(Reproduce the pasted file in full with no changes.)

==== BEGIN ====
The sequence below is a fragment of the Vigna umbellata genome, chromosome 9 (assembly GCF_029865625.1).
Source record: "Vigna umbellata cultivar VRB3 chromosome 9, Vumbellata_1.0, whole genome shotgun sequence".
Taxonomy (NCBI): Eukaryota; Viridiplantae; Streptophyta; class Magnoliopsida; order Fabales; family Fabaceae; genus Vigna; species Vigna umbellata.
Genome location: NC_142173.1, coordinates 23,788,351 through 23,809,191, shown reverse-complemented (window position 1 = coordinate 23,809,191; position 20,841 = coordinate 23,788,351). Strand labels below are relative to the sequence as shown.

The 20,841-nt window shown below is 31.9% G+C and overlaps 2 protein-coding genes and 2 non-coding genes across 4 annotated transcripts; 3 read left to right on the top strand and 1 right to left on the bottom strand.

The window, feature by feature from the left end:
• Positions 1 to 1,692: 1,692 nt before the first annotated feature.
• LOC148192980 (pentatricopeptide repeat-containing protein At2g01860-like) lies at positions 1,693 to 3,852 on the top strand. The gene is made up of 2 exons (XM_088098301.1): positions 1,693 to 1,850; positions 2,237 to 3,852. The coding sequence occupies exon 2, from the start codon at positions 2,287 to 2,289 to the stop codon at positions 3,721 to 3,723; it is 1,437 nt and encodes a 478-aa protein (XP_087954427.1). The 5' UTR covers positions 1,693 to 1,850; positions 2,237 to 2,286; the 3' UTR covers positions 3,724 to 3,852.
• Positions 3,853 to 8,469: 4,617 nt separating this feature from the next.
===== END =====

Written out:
The sequence below is a fragment of the Vigna umbellata genome, chromosome 9 (assembly GCF_029865625.1).
Source record: "Vigna umbellata cultivar VRB3 chromosome 9, Vumbellata_1.0, whole genome shotgun sequence".
Taxonomy (NCBI): Eukaryota; Viridiplantae; Streptophyta; class Magnoliopsida; order Fabales; family Fabaceae; genus Vigna; species Vigna umbellata.
Genome location: NC_142173.1, coordinates 23,788,351 through 23,809,191, shown reverse-complemented (window position 1 = coordinate 23,809,191; position 20,841 = coordinate 23,788,351). Strand labels below are relative to the sequence as shown.

The 20,841-nt window shown below is 31.9% G+C and overlaps 2 protein-coding genes and 2 non-coding genes across 4 annotated transcripts; 3 read left to right on the top strand and 1 right to left on the bottom strand.

The window, feature by feature from the left end:
• Positions 1 to 1,692: 1,692 nt before the first annotated feature.
• LOC148192980 (pentatricopeptide repeat-containing protein At2g01860-like) lies at positions 1,693 to 3,852 on the top strand. The gene is made up of 2 exons (XM_088098301.1): positions 1,693 to 1,850; positions 2,237 to 3,852. The coding sequence occupies exon 2, from the start codon at positions 2,287 to 2,289 to the stop codon at positions 3,721 to 3,723; it is 1,437 nt and encodes a 478-aa protein (XP_087954427.1). The 5' UTR covers positions 1,693 to 1,850; positions 2,237 to 2,286; the 3' UTR covers positions 3,724 to 3,852.
• Positions 3,853 to 8,469: 4,617 nt separating this feature from the next.